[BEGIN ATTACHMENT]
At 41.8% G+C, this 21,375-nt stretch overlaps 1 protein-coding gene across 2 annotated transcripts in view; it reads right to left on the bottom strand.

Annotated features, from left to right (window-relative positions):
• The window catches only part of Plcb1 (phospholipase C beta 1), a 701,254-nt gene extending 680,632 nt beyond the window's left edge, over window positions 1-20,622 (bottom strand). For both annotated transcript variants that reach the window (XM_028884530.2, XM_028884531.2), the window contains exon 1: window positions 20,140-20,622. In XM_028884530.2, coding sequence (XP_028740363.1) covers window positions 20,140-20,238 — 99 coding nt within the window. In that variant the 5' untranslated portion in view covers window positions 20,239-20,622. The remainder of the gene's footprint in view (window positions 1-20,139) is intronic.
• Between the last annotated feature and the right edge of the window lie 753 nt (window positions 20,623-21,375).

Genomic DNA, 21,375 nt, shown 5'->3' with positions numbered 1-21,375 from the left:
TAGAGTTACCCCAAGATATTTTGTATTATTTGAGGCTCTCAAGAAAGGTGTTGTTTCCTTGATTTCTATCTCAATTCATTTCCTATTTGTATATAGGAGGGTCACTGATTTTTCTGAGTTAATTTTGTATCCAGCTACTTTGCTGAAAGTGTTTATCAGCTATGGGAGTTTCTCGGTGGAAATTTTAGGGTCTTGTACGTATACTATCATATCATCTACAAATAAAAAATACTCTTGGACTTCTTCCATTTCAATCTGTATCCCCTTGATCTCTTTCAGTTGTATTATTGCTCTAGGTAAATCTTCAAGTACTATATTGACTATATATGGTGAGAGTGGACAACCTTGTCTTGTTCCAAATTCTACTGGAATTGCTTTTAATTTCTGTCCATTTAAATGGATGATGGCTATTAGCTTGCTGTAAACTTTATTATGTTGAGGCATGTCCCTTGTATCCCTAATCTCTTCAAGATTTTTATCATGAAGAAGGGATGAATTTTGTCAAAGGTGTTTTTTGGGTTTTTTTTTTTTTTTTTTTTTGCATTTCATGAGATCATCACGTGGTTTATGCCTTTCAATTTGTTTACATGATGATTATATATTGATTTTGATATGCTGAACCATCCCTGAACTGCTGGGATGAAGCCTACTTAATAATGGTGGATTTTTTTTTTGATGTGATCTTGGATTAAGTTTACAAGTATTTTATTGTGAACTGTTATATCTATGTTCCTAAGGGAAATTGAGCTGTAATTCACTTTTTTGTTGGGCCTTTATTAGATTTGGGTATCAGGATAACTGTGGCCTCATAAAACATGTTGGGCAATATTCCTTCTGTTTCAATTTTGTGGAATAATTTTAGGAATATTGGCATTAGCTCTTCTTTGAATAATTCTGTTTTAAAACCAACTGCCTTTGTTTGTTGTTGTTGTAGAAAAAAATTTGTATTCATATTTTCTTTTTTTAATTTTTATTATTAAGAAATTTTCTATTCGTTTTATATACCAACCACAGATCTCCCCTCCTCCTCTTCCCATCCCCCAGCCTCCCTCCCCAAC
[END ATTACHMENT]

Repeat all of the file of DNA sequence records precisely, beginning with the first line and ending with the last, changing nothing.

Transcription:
At 41.8% G+C, this 21,375-nt stretch overlaps 1 protein-coding gene across 2 annotated transcripts in view; it reads right to left on the bottom strand.

Annotated features, from left to right (window-relative positions):
• The window catches only part of Plcb1 (phospholipase C beta 1), a 701,254-nt gene extending 680,632 nt beyond the window's left edge, over window positions 1-20,622 (bottom strand). For both annotated transcript variants that reach the window (XM_028884530.2, XM_028884531.2), the window contains exon 1: window positions 20,140-20,622. In XM_028884530.2, coding sequence (XP_028740363.1) covers window positions 20,140-20,238 — 99 coding nt within the window. In that variant the 5' untranslated portion in view covers window positions 20,239-20,622. The remainder of the gene's footprint in view (window positions 1-20,139) is intronic.
• Between the last annotated feature and the right edge of the window lie 753 nt (window positions 20,623-21,375).

Genomic DNA, 21,375 nt, shown 5'->3' with positions numbered 1-21,375 from the left:
TAGAGTTACCCCAAGATATTTTGTATTATTTGAGGCTCTCAAGAAAGGTGTTGTTTCCTTGATTTCTATCTCAATTCATTTCCTATTTGTATATAGGAGGGTCACTGATTTTTCTGAGTTAATTTTGTATCCAGCTACTTTGCTGAAAGTGTTTATCAGCTATGGGAGTTTCTCGGTGGAAATTTTAGGGTCTTGTACGTATACTATCATATCATCTACAAATAAAAAATACTCTTGGACTTCTTCCATTTCAATCTGTATCCCCTTGATCTCTTTCAGTTGTATTATTGCTCTAGGTAAATCTTCAAGTACTATATTGACTATATATGGTGAGAGTGGACAACCTTGTCTTGTTCCAAATTCTACTGGAATTGCTTTTAATTTCTGTCCATTTAAATGGATGATGGCTATTAGCTTGCTGTAAACTTTATTATGTTGAGGCATGTCCCTTGTATCCCTAATCTCTTCAAGATTTTTATCATGAAGAAGGGATGAATTTTGTCAAAGGTGTTTTTTGGGTTTTTTTTTTTTTTTTTTTTTGCATTTCATGAGATCATCACGTGGTTTATGCCTTTCAATTTGTTTACATGATGATTATATATTGATTTTGATATGCTGAACCATCCCTGAACTGCTGGGATGAAGCCTACTTAATAATGGTGGATTTTTTTTTTGATGTGATCTTGGATTAAGTTTACAAGTATTTTATTGTGAACTGTTATATCTATGTTCCTAAGGGAAATTGAGCTGTAATTCACTTTTTTGTTGGGCCTTTATTAGATTTGGGTATCAGGATAACTGTGGCCTCATAAAACATGTTGGGCAATATTCCTTCTGTTTCAATTTTGTGGAATAATTTTAGGAATATTGGCATTAGCTCTTCTTTGAATAATTCTGTTTTAAAACCAACTGCCTTTGTTTGTTGTTGTTGTAGAAAAAAATTTGTATTCATATTTTCTTTTTTTAATTTTTATTATTAAGAAATTTTCTATTCGTTTTATATACCAACCACAGATCTCCCCTCCTCCTCTTCCCATCCCCCAGCCTCCCTCCCCAAC